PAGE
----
Dear Dr. Roach:I am a woman who just turned 75, and I have a chronic dry cough. I visited my pulmonary doctor, and he diagnosed bronchiectasis. There is no cure, but there are herbal products, such as Creseton. They claim to have a 90 percent cure rate, which is better than no cure at all. Can you give me any suggestions or have you heard about the herbal products? — P.N.
Answer: Bronchiectasis is an uncommon lung condition in North America. It is a reaction to previous infection with a scarring process in the small airways. It is similar to chronic obstructive pulmonary disease. It’s more common in women and certain ethnic groups, or in conjunction with conditions like cystic fibrosis or alpha-1 antitrypsin deficiency. There is no way to reverse the scarring in the lungs once it occurs, but exacerbation of the disease can be both treated and sometimes prevented with antibiotics.
I looked up Creseton, and the company reported good results from its own, unpublished study. I can’t recommend the product on the basis of what the maker reported. I would like to believe it, but if something sounds too good to be true, it might be.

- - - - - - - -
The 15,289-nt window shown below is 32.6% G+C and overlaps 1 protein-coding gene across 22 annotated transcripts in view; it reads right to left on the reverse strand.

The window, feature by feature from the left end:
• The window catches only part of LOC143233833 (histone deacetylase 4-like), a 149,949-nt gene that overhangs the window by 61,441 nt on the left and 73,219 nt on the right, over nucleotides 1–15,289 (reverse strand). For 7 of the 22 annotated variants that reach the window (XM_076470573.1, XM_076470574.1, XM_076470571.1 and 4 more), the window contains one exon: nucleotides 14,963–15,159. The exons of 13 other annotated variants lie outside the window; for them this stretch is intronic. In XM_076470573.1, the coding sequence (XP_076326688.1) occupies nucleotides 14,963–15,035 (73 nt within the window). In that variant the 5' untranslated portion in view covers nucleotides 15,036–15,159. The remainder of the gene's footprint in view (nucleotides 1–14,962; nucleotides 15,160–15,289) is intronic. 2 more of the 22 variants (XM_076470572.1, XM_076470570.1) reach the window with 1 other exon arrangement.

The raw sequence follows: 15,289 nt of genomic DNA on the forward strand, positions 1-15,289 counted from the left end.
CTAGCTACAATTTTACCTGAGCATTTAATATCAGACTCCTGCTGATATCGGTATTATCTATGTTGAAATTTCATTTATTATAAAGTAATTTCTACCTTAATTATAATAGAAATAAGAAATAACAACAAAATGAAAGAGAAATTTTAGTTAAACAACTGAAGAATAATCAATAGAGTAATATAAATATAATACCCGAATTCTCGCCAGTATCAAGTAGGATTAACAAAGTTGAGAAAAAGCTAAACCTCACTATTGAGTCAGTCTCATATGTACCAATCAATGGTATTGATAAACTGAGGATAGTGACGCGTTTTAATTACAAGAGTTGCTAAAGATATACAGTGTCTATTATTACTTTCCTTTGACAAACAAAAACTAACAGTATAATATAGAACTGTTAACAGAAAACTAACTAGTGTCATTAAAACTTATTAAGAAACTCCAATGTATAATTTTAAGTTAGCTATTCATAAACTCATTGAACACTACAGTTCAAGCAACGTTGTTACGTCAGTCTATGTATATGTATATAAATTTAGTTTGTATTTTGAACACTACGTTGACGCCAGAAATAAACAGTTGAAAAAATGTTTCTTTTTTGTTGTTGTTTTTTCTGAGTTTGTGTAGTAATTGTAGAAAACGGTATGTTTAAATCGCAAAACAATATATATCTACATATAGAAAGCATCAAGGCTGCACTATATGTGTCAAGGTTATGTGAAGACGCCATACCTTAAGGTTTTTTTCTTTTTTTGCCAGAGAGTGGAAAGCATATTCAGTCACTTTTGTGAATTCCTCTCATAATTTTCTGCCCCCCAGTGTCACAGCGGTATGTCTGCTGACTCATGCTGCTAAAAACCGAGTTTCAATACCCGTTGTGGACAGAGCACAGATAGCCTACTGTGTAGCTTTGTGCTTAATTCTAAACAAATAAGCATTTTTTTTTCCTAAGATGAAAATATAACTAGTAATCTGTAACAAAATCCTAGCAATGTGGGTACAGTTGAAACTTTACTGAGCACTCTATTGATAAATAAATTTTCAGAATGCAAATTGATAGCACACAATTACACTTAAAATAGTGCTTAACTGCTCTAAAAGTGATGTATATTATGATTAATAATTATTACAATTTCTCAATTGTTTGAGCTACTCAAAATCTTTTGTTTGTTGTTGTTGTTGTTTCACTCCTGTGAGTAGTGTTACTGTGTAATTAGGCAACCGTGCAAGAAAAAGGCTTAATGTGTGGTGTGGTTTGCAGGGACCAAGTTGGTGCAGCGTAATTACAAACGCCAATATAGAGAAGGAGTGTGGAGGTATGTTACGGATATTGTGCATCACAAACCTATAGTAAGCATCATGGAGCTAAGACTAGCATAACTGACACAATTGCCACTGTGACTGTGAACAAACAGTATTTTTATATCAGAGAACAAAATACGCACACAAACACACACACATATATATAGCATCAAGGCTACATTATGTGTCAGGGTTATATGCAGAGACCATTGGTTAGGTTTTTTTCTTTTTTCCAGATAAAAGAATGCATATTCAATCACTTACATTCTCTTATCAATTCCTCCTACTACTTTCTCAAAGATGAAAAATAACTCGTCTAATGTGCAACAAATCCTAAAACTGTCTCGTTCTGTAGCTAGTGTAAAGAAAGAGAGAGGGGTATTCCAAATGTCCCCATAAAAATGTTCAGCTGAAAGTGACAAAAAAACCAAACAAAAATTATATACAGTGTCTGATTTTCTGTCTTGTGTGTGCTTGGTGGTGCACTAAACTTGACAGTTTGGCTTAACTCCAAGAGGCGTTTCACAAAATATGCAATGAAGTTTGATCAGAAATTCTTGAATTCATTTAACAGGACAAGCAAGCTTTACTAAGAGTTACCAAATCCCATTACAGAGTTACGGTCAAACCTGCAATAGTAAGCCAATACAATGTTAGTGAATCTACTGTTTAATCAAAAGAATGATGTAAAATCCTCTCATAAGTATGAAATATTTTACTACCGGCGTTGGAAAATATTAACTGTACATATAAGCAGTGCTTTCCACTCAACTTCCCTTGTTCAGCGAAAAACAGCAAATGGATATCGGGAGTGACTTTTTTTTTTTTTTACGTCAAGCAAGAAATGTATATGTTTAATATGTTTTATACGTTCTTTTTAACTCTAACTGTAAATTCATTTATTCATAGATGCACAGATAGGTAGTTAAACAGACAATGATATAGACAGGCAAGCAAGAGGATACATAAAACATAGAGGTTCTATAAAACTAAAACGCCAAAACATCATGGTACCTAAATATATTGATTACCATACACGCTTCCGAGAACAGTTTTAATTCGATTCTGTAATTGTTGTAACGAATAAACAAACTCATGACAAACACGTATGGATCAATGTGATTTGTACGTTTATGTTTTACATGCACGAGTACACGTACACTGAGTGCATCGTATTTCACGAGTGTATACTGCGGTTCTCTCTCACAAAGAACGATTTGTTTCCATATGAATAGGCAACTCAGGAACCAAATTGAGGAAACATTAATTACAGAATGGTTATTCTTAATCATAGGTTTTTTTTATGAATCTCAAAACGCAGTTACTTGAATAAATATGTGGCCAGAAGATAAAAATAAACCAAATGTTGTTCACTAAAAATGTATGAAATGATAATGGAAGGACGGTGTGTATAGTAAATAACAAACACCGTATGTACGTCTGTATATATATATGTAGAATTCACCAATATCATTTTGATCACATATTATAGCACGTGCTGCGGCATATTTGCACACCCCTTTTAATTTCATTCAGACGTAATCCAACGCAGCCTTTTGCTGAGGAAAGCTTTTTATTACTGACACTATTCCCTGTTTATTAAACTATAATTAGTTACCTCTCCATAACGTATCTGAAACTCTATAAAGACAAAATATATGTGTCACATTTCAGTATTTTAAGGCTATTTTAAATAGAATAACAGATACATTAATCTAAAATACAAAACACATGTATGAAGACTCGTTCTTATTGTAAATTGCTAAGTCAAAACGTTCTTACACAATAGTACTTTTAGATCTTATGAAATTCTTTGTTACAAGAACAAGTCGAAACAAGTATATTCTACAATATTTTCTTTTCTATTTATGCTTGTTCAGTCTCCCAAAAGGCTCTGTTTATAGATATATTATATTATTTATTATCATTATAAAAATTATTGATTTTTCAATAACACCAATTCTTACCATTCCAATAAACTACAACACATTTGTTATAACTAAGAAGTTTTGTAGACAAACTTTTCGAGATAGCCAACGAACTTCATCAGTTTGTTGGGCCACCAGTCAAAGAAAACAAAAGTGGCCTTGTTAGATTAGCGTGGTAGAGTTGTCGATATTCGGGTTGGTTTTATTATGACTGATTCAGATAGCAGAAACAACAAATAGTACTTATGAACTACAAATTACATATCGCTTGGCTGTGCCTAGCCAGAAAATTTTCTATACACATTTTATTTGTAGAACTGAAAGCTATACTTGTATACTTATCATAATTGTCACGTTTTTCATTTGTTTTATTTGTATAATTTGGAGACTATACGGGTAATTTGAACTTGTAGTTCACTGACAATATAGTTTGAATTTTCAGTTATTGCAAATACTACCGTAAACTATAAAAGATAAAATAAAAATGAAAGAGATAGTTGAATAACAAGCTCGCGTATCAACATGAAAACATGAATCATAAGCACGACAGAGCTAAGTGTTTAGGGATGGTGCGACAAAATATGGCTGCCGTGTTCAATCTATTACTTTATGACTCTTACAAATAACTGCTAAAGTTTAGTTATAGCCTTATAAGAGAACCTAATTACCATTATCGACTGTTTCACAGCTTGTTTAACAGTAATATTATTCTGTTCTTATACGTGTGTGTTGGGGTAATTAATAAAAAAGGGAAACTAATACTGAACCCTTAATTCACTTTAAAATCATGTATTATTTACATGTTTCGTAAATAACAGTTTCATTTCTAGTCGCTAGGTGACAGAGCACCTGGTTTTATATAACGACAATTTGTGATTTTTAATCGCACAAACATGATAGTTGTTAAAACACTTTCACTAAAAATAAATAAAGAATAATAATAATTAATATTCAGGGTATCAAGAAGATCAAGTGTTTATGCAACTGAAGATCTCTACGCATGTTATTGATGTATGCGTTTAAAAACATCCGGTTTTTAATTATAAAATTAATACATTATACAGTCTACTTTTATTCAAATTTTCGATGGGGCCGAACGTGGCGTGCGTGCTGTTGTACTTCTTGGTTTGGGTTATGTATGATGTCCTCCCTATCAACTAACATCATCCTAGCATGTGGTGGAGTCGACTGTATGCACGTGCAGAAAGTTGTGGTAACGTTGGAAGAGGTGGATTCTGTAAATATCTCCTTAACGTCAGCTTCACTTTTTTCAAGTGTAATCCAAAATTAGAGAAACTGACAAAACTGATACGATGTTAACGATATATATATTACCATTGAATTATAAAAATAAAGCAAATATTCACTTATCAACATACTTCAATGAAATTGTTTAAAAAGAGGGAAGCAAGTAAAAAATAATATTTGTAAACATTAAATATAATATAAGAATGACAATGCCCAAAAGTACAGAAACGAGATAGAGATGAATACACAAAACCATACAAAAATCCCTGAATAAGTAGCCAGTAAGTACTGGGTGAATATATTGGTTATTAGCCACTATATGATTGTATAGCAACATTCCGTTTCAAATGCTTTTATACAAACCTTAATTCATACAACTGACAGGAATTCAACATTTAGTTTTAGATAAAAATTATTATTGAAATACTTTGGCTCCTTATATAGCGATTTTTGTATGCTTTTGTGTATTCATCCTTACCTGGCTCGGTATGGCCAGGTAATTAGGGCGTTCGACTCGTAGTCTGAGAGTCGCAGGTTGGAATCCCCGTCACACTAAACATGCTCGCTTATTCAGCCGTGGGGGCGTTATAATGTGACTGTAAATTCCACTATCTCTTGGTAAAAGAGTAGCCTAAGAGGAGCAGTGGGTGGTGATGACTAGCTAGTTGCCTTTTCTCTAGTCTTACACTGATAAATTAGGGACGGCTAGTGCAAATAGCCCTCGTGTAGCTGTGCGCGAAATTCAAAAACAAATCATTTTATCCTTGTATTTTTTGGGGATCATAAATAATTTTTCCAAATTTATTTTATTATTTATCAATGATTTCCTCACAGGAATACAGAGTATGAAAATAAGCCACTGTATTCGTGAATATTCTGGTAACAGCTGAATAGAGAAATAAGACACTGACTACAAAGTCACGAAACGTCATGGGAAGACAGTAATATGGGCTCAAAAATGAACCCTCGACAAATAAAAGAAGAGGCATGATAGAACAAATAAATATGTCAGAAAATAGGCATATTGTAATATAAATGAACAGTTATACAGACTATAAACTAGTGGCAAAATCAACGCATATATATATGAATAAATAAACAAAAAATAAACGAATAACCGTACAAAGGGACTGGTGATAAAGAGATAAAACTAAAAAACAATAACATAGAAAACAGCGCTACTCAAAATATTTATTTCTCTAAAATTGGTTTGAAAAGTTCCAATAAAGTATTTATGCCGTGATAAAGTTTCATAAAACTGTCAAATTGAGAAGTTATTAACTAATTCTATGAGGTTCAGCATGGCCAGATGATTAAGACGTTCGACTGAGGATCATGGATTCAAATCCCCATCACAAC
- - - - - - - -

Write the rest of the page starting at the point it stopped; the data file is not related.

Dear Dr. Roach: I recently read that many doctors and nurses have low-frequency hearing loss, resulting in a falsely elevated blood pressure measurement compared with an automated blood pressure machine. Please comment. — P.I.
Answer: Accurately measuring blood pressure is very important, and there are several concerns. For the best accuracy, the blood pressure should be taken seated, with a manual mercury device using a properly sized cuff, three times, and the average recorded (as I learned years ago: thanks, Dr. William Elliott). Only very advanced automated models, costing up to thousands of dollars, can approach the accuracy of a trained clinician.